Alfred J. Bedard, Jr.
Natl. Oceanic and Atmospheric Admin., Environmental Technol. Lab., 325 Broadway, Boulder, CO 80303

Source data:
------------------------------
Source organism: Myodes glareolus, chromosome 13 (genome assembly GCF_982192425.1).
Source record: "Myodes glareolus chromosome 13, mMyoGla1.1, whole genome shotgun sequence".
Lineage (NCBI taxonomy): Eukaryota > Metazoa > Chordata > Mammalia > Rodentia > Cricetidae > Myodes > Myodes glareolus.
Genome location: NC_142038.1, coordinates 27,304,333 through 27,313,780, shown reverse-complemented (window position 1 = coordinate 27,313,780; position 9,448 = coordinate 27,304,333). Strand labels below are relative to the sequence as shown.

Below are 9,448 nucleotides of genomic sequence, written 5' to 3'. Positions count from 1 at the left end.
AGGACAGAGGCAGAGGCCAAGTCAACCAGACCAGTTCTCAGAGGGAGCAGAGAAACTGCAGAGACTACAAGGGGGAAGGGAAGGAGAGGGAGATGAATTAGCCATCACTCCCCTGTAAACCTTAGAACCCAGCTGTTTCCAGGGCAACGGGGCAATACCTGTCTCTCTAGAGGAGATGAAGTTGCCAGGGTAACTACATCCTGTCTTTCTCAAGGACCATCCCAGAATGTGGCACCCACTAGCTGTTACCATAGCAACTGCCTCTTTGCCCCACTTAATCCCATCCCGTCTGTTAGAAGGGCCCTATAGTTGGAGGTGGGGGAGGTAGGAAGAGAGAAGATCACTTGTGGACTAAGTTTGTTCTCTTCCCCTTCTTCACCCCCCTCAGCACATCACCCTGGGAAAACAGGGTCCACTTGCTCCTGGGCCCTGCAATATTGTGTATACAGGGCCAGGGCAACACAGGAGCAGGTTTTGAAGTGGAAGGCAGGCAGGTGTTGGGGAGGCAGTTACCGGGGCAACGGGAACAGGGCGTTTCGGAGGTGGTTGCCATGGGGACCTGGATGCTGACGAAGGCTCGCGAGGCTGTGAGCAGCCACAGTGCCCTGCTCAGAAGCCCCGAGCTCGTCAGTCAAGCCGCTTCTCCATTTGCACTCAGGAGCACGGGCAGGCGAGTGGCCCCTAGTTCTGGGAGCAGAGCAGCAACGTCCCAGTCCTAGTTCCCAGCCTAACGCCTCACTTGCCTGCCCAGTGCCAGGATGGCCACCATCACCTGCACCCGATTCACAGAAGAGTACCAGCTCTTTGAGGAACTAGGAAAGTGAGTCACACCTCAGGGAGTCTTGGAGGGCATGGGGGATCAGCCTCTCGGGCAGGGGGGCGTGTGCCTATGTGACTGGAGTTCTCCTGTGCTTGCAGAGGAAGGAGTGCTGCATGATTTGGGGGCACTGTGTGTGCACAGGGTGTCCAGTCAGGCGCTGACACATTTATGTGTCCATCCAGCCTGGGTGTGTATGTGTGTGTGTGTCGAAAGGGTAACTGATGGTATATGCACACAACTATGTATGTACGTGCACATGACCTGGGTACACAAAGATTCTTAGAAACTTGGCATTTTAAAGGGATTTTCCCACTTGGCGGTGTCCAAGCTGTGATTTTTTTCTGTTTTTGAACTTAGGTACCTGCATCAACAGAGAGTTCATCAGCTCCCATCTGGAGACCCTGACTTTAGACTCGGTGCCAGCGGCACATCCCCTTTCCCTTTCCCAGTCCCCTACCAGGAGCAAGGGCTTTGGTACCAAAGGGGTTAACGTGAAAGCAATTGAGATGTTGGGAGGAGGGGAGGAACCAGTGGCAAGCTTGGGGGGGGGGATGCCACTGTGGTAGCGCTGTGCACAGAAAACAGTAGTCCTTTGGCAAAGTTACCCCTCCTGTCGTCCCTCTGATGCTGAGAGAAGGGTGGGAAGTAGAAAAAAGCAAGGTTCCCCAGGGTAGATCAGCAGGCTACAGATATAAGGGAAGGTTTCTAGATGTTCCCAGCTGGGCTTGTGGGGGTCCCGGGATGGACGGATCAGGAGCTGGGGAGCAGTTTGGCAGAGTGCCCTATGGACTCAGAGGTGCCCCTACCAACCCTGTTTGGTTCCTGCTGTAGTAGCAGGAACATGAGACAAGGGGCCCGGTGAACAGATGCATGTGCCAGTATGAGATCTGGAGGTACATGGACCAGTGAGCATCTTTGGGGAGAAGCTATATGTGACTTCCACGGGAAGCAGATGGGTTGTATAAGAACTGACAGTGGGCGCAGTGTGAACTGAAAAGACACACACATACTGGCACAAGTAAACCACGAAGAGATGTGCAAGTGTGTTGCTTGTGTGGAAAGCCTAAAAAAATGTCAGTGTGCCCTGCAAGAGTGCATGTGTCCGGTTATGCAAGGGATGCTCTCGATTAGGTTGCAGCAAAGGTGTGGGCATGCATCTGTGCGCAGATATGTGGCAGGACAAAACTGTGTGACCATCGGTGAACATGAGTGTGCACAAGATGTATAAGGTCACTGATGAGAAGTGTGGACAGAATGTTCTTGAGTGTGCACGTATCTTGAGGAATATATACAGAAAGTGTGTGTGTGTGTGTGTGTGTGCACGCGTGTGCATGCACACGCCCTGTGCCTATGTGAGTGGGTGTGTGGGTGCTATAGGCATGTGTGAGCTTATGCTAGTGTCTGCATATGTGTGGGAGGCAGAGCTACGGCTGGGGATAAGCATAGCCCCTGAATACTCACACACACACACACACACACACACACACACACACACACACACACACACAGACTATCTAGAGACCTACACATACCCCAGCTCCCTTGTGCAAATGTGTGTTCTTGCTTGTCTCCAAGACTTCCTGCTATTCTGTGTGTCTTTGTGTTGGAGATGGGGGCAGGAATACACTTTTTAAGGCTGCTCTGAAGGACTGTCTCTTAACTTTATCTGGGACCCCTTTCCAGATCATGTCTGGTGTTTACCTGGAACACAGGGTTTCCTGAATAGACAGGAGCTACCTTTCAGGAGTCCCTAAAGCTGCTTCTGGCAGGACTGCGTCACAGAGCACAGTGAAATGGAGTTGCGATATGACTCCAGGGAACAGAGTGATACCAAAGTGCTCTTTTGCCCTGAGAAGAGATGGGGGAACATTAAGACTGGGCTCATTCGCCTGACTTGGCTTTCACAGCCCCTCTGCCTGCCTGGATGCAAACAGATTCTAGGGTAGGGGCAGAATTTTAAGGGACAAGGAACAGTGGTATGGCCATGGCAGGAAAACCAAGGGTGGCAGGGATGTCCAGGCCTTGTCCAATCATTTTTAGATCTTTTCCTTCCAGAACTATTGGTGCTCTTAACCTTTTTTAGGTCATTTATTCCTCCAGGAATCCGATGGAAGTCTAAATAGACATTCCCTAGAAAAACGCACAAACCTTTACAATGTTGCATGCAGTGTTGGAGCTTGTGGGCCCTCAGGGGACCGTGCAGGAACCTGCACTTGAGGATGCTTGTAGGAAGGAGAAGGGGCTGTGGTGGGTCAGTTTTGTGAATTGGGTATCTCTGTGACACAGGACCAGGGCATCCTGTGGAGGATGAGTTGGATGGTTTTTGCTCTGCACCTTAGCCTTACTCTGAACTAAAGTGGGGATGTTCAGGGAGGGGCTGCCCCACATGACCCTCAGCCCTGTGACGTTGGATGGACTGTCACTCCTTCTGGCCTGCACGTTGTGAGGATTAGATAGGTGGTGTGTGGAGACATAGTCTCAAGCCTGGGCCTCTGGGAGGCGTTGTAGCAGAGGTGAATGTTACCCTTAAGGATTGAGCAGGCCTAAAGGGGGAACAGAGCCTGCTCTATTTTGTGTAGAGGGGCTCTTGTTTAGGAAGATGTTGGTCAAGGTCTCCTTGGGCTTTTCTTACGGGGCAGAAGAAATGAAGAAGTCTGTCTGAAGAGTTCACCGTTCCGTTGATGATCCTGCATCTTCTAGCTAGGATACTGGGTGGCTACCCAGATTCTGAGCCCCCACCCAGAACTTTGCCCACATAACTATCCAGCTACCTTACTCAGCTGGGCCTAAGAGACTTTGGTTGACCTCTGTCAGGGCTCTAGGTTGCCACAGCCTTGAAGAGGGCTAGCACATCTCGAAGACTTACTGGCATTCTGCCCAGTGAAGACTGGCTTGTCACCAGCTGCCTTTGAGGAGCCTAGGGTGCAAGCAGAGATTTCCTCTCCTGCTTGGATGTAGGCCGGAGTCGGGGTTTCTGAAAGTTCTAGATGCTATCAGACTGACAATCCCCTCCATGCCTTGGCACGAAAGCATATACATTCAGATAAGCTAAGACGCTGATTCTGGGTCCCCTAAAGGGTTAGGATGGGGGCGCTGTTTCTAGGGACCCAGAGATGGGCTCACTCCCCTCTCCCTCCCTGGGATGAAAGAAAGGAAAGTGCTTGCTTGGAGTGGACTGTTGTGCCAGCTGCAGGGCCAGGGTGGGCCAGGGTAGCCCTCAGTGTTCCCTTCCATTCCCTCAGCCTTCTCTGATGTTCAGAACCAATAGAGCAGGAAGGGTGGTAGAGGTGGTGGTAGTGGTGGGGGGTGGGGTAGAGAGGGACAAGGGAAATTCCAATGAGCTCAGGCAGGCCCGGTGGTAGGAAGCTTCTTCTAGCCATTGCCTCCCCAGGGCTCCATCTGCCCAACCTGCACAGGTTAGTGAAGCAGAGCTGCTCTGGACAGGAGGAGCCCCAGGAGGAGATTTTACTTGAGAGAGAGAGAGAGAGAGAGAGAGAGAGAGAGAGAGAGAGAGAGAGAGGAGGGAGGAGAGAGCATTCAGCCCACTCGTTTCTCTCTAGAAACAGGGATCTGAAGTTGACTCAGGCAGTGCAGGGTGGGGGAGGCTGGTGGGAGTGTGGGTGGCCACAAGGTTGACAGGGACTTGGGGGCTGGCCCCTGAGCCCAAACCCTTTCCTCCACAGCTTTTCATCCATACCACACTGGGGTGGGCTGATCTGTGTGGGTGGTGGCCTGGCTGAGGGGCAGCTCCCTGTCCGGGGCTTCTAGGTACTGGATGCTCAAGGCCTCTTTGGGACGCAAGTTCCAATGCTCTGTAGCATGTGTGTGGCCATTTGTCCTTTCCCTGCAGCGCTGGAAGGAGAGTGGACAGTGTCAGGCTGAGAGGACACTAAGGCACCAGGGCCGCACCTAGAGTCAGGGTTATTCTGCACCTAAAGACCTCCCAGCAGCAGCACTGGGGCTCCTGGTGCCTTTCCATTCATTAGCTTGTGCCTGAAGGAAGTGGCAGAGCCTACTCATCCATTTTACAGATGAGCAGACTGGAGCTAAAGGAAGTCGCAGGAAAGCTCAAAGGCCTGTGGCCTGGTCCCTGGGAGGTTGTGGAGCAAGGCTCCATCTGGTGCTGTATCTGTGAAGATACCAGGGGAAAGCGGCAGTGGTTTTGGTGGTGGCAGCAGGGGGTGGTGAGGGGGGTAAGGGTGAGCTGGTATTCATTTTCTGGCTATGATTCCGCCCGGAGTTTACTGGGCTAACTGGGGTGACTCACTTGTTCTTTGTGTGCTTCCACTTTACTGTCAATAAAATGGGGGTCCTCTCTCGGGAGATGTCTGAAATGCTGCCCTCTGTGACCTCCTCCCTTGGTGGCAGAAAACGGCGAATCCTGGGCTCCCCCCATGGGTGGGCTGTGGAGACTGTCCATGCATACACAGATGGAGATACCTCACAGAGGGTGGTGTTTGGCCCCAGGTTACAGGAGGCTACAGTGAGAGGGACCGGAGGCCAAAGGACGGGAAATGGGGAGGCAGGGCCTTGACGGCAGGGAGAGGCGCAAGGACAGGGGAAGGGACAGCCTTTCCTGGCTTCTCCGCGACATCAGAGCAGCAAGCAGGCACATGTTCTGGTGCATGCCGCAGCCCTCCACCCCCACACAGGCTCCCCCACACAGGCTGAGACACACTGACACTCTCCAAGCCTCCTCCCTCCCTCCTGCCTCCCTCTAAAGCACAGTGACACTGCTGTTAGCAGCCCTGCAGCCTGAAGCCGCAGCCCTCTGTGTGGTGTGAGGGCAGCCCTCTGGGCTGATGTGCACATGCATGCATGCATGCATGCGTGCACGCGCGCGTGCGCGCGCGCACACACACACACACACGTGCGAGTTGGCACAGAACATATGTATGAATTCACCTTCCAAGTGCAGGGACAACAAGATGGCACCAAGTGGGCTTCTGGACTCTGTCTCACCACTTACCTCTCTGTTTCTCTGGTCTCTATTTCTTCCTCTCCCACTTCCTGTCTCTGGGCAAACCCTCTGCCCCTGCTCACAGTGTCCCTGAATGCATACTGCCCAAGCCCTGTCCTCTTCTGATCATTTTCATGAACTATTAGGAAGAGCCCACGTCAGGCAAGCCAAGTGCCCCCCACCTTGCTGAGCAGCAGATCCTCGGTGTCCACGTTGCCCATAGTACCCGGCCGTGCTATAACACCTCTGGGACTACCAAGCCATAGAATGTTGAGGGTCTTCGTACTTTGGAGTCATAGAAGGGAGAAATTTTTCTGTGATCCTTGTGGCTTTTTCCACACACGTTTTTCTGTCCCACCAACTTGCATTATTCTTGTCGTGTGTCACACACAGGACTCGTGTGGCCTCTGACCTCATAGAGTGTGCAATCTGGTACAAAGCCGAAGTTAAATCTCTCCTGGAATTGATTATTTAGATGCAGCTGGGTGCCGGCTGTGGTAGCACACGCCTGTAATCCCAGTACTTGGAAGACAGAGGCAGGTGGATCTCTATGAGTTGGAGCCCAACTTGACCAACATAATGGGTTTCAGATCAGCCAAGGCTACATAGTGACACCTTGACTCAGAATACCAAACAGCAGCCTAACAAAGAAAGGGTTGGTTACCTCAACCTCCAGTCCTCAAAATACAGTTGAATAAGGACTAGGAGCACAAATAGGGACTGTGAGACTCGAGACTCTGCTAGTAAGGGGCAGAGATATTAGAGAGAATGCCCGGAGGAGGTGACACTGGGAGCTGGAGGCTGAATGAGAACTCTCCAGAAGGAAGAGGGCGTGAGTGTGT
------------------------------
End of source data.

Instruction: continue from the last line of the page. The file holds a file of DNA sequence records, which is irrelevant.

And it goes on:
Low-frequency sounds from both natural and civilization sources can travel for long distances (tens or hundreds of kilometers), producing local regions of enhanced as well as reduced intensity depending upon range and time. Thus the identification of sources can be difficult, since merely mapping sound level in the direction of increasing intensity may not help to identify distant sources. A brief review of some examples of low-frequency background sounds provides the basis for a discussion of potential methods for identifying sound sources in a complex propagation environment. At low frequencies (<100 Hz) it is more difficult to determine direction with simple, portable systems. Some practical approaches for low-frequency source location are described.